4. The proposed 1.83m (6 foot) high canvas screens to be raised around the ground when matches are in progress would not meet Football Association requirements for 8-foot solid wall perimeter screening, and are impracticable. They would necessarily be replaced with a permanent 8-foot enclosing wall. Such a structure would differ from the screens described in the application and would permanently obstruct views across the MOL, in breach of local policy.

5. The character of Greendale, unique in inner-London, would be irrevocably changed by this development, re-wilding reversed, and wildlife habitats destroyed. The development would have an unacceptably harmful impact on the proposed SINC, building on which contravenes local policy. The “green link” or “linear park” proposed in mitigation is a footpath that runs alongside a cycle path and would be heavily used by the 716 new residents of the proposed flats and the thousands of fans accessing the southern turnstiles on match days; it would therefore not be a suitable habitat for wildlife.

6. The row of mature trees at the edge of the proposed pitch which have a further life span of 20-120 years would be removed if the development were to proceed. It would be decades before new trees proposed as part of the development provided the same canopy cover and benefits to the community and to wildlife. Mature trees offer significantly more environmental protection than saplings and should be retained wherever possible in a Climate Emergency.

7. The stadium building on Green Dale and consequent floodlighting and noise pollution will impact not only the proposed Meadow flats and existing local residents but also very substantially on wildlife, including protected species such as pipistrelle bats. Phone masts may cause damage to children and young people.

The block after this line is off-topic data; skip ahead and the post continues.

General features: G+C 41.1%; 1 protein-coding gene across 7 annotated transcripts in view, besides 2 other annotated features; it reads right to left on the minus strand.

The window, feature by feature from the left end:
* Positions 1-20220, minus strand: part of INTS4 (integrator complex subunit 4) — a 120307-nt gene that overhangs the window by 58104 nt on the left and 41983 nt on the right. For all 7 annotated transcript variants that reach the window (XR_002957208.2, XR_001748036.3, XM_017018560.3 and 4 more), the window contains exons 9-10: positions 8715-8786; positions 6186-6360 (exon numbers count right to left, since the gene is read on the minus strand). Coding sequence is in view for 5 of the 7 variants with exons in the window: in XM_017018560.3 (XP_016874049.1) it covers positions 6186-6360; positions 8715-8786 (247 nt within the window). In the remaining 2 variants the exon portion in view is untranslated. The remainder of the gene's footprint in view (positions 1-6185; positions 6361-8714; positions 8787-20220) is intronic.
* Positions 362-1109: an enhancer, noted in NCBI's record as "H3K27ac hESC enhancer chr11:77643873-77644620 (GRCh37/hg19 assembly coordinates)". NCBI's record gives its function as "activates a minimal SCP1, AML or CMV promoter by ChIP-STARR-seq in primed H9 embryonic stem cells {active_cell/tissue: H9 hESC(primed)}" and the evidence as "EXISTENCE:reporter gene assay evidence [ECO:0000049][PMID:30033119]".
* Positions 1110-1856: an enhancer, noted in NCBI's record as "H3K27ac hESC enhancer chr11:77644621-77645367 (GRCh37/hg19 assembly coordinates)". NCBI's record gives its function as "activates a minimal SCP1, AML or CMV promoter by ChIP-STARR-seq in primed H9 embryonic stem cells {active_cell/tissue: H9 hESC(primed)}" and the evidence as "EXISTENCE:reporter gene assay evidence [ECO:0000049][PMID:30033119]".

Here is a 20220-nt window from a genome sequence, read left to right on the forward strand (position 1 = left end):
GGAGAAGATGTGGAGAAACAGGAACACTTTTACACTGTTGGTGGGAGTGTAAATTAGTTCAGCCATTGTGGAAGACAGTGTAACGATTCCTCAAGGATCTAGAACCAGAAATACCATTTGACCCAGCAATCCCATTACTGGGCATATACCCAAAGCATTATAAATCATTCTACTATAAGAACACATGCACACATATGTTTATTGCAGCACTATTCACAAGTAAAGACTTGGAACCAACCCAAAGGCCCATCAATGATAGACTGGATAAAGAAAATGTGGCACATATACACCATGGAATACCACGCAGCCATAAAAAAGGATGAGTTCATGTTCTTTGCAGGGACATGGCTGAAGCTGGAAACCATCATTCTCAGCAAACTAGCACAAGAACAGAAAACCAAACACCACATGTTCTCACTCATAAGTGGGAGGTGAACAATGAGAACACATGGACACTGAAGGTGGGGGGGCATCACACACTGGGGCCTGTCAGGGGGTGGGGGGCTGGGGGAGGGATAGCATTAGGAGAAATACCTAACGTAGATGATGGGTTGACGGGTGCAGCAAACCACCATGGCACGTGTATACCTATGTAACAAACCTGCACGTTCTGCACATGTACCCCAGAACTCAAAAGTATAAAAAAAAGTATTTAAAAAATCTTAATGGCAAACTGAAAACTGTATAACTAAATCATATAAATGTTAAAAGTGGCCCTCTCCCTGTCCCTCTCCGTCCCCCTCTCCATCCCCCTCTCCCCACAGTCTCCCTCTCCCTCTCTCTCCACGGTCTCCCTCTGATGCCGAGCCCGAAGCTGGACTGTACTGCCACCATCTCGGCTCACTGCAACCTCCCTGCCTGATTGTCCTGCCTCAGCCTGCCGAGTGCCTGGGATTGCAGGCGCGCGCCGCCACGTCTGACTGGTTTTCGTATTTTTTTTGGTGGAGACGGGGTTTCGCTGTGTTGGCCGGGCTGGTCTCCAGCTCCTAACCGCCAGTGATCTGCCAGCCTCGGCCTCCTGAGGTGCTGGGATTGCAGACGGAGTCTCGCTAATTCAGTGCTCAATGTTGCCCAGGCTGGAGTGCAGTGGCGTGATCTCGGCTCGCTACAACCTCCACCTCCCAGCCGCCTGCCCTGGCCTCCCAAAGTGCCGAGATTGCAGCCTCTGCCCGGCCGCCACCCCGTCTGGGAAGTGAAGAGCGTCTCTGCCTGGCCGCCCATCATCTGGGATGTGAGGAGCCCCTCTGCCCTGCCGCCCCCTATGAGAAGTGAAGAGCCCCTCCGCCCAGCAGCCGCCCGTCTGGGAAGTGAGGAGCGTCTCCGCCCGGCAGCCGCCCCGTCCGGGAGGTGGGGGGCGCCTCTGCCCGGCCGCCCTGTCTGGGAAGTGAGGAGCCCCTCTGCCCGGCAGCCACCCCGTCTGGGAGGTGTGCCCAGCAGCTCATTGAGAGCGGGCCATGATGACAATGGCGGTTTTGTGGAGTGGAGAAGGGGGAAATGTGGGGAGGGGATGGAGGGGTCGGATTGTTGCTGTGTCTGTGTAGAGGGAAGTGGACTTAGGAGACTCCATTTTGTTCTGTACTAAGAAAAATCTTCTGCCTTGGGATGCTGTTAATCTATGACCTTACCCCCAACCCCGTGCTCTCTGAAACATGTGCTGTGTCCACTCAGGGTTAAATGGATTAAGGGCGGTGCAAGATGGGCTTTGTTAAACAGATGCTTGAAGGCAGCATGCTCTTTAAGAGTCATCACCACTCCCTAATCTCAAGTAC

8. The proposed flats of 4-6 stories are inappropriately tall in relation to the two-storey houses of Abbotswood Road, to which they would stand in proximity.The planned flats are unlikely to provide an appropriate level of affordable housing and a CPO enabling the Council to build on land adjacent to the ground would be welcomed.

9. The scheme is contrary to policy in removing ‘Open Land’ from the community: such land is a much used and needed facility for physical activity. The proposed open access MUGA to replace the currently freely accessible Astro-turf pitch is a twentieth of its size and would not be freely accessible to all.

10.The site is subject to a Section 106 agreementas part of the 1990 Planning Approval allowing the adjacent site to be developed as a Sainsbury’s supermarket and car park. This is a legally binding agreement dated 16th October 1990 stipulating “with effect from the effective date Dulwich Hamlet Football Ground shall only be used for leisure or recreational or educational purposes and buildings whether permanent or temporary shall only be built erected constructed on or overhang Dulwich Hamlet Football Ground if they are used for all or any of those purposes”.

The proposal contravenes that legal agreement and, on that basis alone, cannot be allowed.


Although the Camberwell Society recognises the councils need to deliver more housing in the area, it cannot support this proposed development and in particular with reference to points 2 (MOL) and 10 (S106).

The Camberwell Society was formed in 1970 and is the recognised amenity society for those living, working or interested in Camberwell. Unusually for a planning application, there are many comments from those living far beyond the local areas and therefore we trust the Council in assessing the representations takes into account the differences between those comments of the community and those of the wider football fan base.